Institute for War and Peace Reporting | Giving Voice, Driving Change

Chechnya: Is Kremlin Preparing to Negotiate?

President Vladimir Putin may be manoeuvring to sideline the military and lay the ground for negotiations with Chechen rebels.
By Sanobar Shermatova

Russian president Vladimir Putin is slowly constructing a new Chechen policy, which could eventually lead to negotiations with supporters of rebel president Aslan Maskhadov - although probably not with Maskhadov himself.


A flurry of activity over the last few weeks on the Chechen issue suggests that Putin is trying to further reduce the influence of the military hawks in Chechnya, while Maskhadov is considering new proposals, which might put an end to the continuing bloodshed in his republic.


This new phase began at the end of June when Maskhadov sent a letter to the leaders of the G8 countries ahead of their meeting in Canada, offering to suspend fighting and begin new peace talks. Russia rejected the offer. Soon afterwards the Washington Post and the Wall Street Journal published an article, two of whose authors, Zbigniew Brzezinski and Alexander Haig, were distinguished former US politicians.


The authors outlined new proposals for a compromise deal between the Chechen leader’s supporters and Moscow. The rebels would “acknowledge their respect for the territorial integrity of the Russian federation,” even if they did not disown their ambitions for independence.


Russia in turn would acknowledge the Chechens’ right to “political, though not national, self-determination”. Maskhadov would be encouraged to urge Chechens to vote in a referendum for “extensive self-government”, similar to what Tatarstan currently enjoys inside Russia. If the ballot was approved, he would then “demand that those Chechen formations that refuse to accept a peaceful settlement leave the country”.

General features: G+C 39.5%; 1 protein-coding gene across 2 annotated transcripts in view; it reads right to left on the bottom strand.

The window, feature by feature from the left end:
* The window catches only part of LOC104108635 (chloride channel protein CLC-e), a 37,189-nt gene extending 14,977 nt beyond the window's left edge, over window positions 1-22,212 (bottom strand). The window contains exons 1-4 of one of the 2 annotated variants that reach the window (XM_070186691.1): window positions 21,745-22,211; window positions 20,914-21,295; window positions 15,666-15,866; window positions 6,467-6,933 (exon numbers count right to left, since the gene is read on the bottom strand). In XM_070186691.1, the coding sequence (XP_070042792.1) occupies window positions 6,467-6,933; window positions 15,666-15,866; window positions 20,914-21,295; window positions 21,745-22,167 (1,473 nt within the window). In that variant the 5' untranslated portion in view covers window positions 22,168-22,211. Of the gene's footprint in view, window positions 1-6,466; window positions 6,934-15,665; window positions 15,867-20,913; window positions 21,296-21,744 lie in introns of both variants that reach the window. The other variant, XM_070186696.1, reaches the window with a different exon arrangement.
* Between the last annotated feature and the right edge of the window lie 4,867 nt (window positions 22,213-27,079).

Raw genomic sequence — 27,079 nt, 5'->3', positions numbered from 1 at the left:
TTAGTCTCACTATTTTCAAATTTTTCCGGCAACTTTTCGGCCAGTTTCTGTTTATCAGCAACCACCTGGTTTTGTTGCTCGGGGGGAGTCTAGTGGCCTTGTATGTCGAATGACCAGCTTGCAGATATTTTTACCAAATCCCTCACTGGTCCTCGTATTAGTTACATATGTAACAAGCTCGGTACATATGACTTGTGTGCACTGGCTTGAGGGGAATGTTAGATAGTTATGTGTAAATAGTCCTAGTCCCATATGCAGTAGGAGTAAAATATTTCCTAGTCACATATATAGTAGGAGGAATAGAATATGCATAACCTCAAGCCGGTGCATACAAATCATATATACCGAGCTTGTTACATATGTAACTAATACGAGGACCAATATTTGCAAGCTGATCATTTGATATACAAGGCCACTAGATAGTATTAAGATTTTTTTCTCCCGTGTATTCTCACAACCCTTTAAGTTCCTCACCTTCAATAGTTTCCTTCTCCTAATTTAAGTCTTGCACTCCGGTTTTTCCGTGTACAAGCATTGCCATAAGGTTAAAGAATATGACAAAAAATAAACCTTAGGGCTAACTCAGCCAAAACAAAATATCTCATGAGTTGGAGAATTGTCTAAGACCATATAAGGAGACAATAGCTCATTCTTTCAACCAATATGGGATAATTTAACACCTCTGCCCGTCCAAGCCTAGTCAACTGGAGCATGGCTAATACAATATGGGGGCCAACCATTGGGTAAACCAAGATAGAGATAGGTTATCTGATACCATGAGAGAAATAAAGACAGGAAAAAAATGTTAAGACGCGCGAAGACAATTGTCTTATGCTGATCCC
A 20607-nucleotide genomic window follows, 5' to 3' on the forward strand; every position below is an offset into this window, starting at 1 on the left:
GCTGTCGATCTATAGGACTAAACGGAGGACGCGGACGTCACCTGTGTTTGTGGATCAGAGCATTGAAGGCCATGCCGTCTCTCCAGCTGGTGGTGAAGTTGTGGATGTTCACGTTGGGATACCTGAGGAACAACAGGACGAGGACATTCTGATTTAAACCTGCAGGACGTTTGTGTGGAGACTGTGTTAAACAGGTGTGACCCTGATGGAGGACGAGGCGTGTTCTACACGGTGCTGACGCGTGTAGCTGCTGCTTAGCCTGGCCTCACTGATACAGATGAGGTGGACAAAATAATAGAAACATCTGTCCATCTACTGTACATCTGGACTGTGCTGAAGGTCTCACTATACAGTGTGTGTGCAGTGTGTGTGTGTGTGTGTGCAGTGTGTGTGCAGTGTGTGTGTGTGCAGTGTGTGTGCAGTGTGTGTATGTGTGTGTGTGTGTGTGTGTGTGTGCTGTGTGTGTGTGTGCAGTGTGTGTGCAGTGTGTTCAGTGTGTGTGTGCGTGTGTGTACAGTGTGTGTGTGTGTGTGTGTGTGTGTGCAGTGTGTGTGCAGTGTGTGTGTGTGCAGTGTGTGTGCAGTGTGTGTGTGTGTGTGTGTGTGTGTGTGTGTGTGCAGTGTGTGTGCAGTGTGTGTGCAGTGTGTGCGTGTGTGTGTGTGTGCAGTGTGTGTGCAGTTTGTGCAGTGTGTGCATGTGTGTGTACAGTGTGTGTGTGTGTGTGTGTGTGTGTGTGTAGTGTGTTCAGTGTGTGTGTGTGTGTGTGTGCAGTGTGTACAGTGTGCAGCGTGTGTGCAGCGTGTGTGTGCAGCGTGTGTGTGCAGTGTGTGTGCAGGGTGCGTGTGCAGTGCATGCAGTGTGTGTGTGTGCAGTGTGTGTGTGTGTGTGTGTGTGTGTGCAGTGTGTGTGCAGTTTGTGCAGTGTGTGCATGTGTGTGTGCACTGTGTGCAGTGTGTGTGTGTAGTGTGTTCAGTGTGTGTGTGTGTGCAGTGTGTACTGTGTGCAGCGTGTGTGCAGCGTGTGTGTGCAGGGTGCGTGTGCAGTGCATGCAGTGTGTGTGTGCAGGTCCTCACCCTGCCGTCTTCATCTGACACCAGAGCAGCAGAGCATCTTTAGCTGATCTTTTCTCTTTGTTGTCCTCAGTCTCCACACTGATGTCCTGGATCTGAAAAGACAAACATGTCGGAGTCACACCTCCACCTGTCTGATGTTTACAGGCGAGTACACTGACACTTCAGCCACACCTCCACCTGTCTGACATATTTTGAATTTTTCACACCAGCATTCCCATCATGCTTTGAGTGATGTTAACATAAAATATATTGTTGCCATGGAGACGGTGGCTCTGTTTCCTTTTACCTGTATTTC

The next contribution to the debate came from the well-known Chechen politician and former speaker of the Russian parliament Ruslan Khasbulatov. He published his own peace proposals under which there would be a “high level of autonomy for the Chechen republic in its international links and internal politics”, but under which it delegated its most important powers to Moscow and shared the same currency and defence space as Russia. Russian border-guards would remain in Chechnya.


In March, Khasbulatov travelled to Istanbul for talks with Maskhadov’s representative, Akhmed Zakayev. He then began a dialogue with the Chechen leader, exchanging messages by videocassette.


Maskhadov himself told IWPR in an interview recorded in April that, “If Russia is prepared to undertake internationally, through the mediation of other states or international organisations, that from henceforth it will not mount any more armed aggression against Chechnya… then we are ready to discuss any questions with the Russian side, including questions of independence.” (See CRS 133, June 13 2002).


At the end of July, Maskhadov appointed Kazbek Makhashev as his new special envoy to replace Zakayev. Makhashev, a former Chechen interior minister, was once close to the former president of Chechnya, Jokhar Dudayev, but then developed close ties with figures in Moscow, in particular the businessman-turned-politician Boris Berezovsky. He has lived quietly in Ingushetia since the beginning of the second war.


Senior Russian ministers have dismissed Maskhadov’s overtures. Defence minister Sergei Ivanov said that the only Russian official he should be talking to was a prosecutor, while prime minister Mikhail Kasyanov said on July 4 that “the only solution to the Chechen crisis lies in a normalization of the situation, not in negotiations”. He was repeating the standard Moscow policy towards Chechnya - continued fighting against the rebels and no negotiations.